Wooden Camera is an English language film that almost literally lets us see life in post apartheid South Africa through the eyes of children.
In modern day South Africa, two young teen boys, Madiba and Sipho, have a dead body literally roll to their feet after a train goes by. They find two things on the body: a gun and a video camera. Sipho takes the gun, Madiba, the camera. To avoid questions, Madiba's friend Benny builds a box to put the camera in so it looks fake, and Madiba can film stuff without raising eyebrows. While Madiba immerses himself in filming everything and everyone around him, Sipho begins a dangerous street life involving drugs and theft—thanks to the power he discovers in his mostly bulletless gun. Both boys befriend a privileged white girl named Estelle, who has no prejudice running through her system, despite her completely racist father. As a result, Estelle becomes extremely rebellious and begins spending time with both Madiba and Sipho. With the help of his friends and a white teacher of the arts, Madiba is inspired to be a film maker, while Sipho slips deeper and deeper into a world of darkness, and Estelle struggles to break free from her father's oppression.
The film follows a very direct path, although there are some twists along the way. It feels very much like a documentary (due in part to much footage being from the perspective of Madiba's camera). The young people carry the entire movie, quite convincingly, bringing their childhood interacting to life. And we get to see life in South Africa—both the beautiful and the ugly—thanks to a director who practically IS the boy seeing everything new through his camera. And the magic is director Ntshaveni Wa Luruli 's ability to go from whimsical to tragic, and show the parallel innocence and corruption that these children are dealing with all at once. You can actually FEEL how the events around them are affecting them. This is definitely not a film for the casual viewer, but for those who like to awaken their social conscience through film. This one really does the trick.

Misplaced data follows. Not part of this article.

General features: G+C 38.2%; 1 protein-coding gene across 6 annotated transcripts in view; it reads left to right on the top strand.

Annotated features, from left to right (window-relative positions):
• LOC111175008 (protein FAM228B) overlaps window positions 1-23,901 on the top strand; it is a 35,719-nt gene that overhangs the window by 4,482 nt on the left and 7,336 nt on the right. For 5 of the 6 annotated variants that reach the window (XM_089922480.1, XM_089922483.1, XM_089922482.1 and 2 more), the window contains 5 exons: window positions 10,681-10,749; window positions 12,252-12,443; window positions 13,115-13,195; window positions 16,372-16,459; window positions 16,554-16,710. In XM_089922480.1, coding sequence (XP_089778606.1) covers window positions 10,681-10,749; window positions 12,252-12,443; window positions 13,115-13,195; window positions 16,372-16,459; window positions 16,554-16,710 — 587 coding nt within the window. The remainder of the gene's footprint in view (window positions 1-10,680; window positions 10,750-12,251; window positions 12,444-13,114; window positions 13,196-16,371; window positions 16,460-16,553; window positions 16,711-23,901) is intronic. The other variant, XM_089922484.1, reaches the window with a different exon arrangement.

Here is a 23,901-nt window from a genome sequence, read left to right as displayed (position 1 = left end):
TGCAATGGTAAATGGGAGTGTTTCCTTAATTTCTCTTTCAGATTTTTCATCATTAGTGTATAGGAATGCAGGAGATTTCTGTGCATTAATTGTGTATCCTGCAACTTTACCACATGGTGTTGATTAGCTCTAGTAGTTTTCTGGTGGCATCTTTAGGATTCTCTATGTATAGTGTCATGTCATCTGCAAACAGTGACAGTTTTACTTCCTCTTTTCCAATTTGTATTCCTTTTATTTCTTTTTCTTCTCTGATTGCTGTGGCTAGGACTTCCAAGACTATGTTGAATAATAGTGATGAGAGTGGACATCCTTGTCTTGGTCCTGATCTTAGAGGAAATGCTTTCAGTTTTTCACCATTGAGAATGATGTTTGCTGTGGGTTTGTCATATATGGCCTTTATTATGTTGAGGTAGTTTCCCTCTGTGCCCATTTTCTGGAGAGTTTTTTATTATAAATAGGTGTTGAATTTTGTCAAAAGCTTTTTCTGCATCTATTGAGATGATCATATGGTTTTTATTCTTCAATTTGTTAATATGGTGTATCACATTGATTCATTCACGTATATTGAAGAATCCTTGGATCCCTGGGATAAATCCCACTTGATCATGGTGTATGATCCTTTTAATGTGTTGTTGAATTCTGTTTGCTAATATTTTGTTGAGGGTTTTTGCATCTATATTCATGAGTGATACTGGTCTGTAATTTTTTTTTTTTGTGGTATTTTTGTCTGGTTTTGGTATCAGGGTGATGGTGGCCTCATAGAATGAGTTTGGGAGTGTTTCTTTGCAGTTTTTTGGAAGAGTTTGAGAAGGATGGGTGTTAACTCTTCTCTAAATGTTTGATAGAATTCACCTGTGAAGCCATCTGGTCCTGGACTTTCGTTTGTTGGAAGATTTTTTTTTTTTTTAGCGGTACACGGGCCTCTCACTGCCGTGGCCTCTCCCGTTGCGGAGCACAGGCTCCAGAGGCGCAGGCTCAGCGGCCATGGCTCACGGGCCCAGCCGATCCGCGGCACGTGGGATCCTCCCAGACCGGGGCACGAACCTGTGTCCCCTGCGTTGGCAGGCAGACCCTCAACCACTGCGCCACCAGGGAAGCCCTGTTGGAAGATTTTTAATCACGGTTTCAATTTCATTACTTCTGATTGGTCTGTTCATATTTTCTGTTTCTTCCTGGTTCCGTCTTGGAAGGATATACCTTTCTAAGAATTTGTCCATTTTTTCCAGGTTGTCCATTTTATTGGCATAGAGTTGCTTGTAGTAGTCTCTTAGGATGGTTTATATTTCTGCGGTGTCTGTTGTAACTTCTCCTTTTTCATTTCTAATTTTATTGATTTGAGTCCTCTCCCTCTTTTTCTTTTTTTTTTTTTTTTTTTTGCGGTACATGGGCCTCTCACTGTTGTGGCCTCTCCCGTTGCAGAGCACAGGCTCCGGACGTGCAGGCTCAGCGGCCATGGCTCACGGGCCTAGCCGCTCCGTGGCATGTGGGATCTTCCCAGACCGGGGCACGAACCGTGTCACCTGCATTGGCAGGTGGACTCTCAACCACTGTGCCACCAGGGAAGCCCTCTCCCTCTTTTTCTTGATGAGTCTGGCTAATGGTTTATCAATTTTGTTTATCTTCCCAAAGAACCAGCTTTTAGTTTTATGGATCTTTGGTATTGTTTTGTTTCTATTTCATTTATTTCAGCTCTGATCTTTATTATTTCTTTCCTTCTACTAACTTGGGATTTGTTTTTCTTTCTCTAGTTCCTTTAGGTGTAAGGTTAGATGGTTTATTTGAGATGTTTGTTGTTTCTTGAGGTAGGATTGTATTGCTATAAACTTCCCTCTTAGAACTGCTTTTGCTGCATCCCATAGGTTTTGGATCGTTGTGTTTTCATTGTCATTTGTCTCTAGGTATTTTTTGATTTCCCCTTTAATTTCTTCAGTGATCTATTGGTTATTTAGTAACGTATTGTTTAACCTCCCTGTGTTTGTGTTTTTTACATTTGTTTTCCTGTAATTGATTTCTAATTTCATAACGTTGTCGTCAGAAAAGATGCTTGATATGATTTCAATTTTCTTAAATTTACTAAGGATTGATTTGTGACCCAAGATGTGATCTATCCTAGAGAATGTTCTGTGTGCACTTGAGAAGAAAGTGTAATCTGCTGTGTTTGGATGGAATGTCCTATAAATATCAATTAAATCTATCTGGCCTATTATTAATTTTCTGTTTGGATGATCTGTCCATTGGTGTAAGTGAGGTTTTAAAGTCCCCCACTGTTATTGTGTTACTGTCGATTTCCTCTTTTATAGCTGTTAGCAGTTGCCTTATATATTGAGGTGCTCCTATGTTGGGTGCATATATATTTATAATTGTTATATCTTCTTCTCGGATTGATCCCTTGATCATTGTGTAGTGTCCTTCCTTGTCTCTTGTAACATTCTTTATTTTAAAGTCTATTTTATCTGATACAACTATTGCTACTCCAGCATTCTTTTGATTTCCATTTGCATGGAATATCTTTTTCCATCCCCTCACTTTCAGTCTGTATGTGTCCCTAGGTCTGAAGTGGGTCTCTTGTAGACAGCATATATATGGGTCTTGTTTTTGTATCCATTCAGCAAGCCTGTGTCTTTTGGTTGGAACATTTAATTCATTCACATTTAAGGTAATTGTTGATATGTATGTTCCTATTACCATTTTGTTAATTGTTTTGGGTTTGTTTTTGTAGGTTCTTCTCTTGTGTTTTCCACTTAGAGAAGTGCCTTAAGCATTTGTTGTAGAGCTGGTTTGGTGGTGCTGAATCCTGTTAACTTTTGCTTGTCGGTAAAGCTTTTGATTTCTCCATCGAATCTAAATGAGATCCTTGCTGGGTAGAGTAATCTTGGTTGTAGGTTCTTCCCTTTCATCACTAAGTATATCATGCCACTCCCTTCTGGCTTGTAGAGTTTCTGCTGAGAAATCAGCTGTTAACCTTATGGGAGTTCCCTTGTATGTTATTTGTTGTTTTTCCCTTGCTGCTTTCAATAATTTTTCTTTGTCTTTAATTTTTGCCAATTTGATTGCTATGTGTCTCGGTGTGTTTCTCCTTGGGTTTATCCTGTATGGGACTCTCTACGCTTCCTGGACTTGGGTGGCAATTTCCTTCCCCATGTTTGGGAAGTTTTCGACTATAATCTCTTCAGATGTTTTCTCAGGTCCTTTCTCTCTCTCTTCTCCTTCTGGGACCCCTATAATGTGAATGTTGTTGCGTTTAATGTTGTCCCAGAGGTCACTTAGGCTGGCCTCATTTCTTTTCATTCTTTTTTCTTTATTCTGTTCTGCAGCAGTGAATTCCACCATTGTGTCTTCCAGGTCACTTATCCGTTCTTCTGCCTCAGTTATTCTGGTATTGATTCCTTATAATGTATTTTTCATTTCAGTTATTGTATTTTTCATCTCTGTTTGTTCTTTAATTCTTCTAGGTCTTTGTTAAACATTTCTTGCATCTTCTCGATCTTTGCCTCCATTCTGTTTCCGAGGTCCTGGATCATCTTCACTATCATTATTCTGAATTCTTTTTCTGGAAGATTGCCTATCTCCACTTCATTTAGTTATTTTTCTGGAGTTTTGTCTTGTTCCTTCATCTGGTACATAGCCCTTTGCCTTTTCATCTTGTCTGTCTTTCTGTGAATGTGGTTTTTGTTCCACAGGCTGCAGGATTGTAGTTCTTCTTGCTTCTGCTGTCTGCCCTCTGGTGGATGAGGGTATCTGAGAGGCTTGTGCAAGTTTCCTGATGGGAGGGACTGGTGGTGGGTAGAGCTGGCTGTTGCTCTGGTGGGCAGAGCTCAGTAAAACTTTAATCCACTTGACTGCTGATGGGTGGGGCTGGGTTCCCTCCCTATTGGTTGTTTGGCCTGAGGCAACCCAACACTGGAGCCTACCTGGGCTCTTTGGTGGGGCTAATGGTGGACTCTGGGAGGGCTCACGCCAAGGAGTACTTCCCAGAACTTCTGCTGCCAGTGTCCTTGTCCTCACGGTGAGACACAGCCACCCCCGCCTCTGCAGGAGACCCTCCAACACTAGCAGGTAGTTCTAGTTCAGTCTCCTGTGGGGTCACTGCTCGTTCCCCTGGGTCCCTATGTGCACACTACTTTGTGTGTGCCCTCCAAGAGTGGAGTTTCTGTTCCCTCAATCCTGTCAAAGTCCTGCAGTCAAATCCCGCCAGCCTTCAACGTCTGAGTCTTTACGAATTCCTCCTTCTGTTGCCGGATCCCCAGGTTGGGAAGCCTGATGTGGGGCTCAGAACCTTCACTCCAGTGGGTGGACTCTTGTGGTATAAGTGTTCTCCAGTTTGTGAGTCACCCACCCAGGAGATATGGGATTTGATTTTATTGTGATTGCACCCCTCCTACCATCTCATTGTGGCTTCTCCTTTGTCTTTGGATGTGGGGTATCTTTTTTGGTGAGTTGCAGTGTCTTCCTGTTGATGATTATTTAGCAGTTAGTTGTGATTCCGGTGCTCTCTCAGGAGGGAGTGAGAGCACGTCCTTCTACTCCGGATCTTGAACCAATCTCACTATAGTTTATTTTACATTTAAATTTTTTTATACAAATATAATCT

The film is 1:85:1, anamorphic. Being very independent, the whole film almost feels like it is being shot through Madiba's video camera. The color is so washed out it nearly looks black and white. It's extremely dark. The footage is soft and pixelated. Yet, the quality of the film speaks to the raw grittiness of the very place that is its subject.
The Dolby stereo benefits mostly the musical cues, which are sharp and clear with left/right separation. Most other sounds come from the center and are generally somewhat muffled and muddy. The bass is very powerful and distorts easy, so you must take concentration out of it.
Just a few extras. 13 chapter breaks, English subtitles for hearing impaired, a still gallery of 10 pictures that are surprisingly sharp and clean, and trailers for four films: Gunshy, No Rest for the Brave, 800 Bullets.
Wooden Camera shows you, with a fictional story that feels real, how children in post apartheid South Africa live. If you're interested in the humanistic side of world events…check this one out.